men are holding up their hands in horror
at American divorce statistics, it would
Do well for them to consult the statistics
regarding illegitimate birth and unsanc
tlfled marriages in their own dioceses.
, TITLES IN PARIS
"Zings" and "Queens" Snbject of
Discovery by Leon Daudet,
Speoal Cable to The Waihlriton Henld.
Paris, Nov IS. Leon Daudet. well
known as a man of letters, who mar
ried a granddaughter of Victor Hugo,
and is himself the son of the great nov
elist, Alphonse Daudet. has made the
discovery that Paris has become more
and more the haunt of kings In exile
But they are different kings from those
about whom his father wrote In his
book, 'Kings in Exile ' In those days
the ex-King of Hanover, who lived in
the house now occupied by Harris
Phelps the monocled Baltimore lawjer,
the ex-King of Sen la. ex-Queen Isa
bella of Spain. ex-Emperor Dom Pedro
of Brazil, and the ex-Queen of the two
Sicilies all made Paris their headquar
ters Leon Daud-t points out that the aueens
and kings of his father's day are now
replaced bv American kings, and also
some American queens. For Instance.
there are William Ellis Corey, of Pitts
burg, king of steel, James Haien Hvde,
king of Insurance. Sellers McKee. king
of glass, Abe Hummel, king of criminal
lawyers, August Eddv. king of venerable
painters, and Eugene Higglns, king of
yachtsmen Then there Is Berry Wall,
former king of the dudes, who is known
on the race courses as ' the man with
As for queens, the list is even Ioneer.
There are Mrs. Archibald White, of Cin
cinnati, queen of coal, gas, and coke,
Mrs. Monahan, the ambitious queen of
radiators, Mrs. Norma Hutchinson, queen
of beauty, Mrs. Gilpin Harjes, queen of
coai, airs Clinch Smith, of New York,
queen or music, Mrs William B Leeds.
queen of royal entertainers, and Miss
Ramona Borden, princess of condensed
milk, brought to Paris recently by Mrs.
'William White, queen of chewing gum.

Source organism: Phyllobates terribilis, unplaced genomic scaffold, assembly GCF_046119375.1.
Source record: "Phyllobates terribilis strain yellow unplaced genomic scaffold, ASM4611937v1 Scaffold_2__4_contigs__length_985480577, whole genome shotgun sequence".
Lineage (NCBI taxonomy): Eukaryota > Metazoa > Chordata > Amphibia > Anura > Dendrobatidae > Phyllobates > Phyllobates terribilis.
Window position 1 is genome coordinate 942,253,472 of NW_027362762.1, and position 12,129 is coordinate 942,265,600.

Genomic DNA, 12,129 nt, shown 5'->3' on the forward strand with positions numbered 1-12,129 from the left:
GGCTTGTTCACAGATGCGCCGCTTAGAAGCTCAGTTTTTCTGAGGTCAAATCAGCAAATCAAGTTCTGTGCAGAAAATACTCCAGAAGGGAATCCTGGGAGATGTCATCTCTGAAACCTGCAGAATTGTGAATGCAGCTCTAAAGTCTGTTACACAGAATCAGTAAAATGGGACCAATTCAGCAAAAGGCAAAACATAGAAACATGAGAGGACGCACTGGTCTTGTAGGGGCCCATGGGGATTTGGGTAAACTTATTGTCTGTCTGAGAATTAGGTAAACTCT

CLEVER AMERICAN ACTEESS
SUES FOR DIVORCE BECAUSE
HUSBAND WONT WORK
Paris, No. K May de Sousa, the clever
American actress, who, two years ago.
married L A. Haines, of Rochester, N.
Y, has not found married life the rose
ate and ecstatic state she pictured it So
she has entered suit for divorce in Lon
Her success In America was only a
slight reflection of the furore she created
In Paris and generally In Europe. Sho
Is now filling an engagement in South
Africa. She said that the ease with
which she was able to make money
seemed to strike a responsive chord In
the heart of her husband, who concluded
there was no use of two working If ono
could make enough for'both. So he be
came a man of leisure His wife said
she could not provide for him, nor did
she wish to, so she told him to go to
work or somewhere else any place, so
long aa sho was rid of him. Ho declared,
she says, that leisure had taken such
hold on him that he could not work
again. Then sue sued for divorce.
bans: messenger here
Man Who Took f 00,000 from Berlin
Bank Traced by Teller.
Special Cblo to T Wuhlnzton Ilrrald.
Berlin, Nov. 16. Gustav Brunning, the
messenger of the Dresdener Bank of
Berlin, who escaped with S5O.O0O of tha
banks' money. Is In the United States.
A letter from him waa received by a
former messenger at the bank statinc
he waa well and safe In Hoboken and
that he had bad a fine Journey across the
ocean. The Berlin police cabled to New
York, hoping the fugitive would be
I caught, but the opinion of the inspectors
here Is that Brunnlnf nrobablv wnf
West immediately after posting the let-.
r Hi juoooKcn.
rKBBeBBBBesJlSl.2,J,Tr 'iarnX. 1'i'Sn
Who has been enthusiastically irelcomed buck Into activities of London society
life after a period of mourning.
Mrs Roberts, the American million
airess, who has Just re-entered societ).
has not yet recovered from her terrible
grief at the loss of her only child, Daisy
Irene, five years old. who was killed in
an elevator accident at her home in Gro"
venor Square a vear ago.
Mrs. Roberts' marriage took place at
the Guards Chapel In 1903, and created
great Interest on account of her south.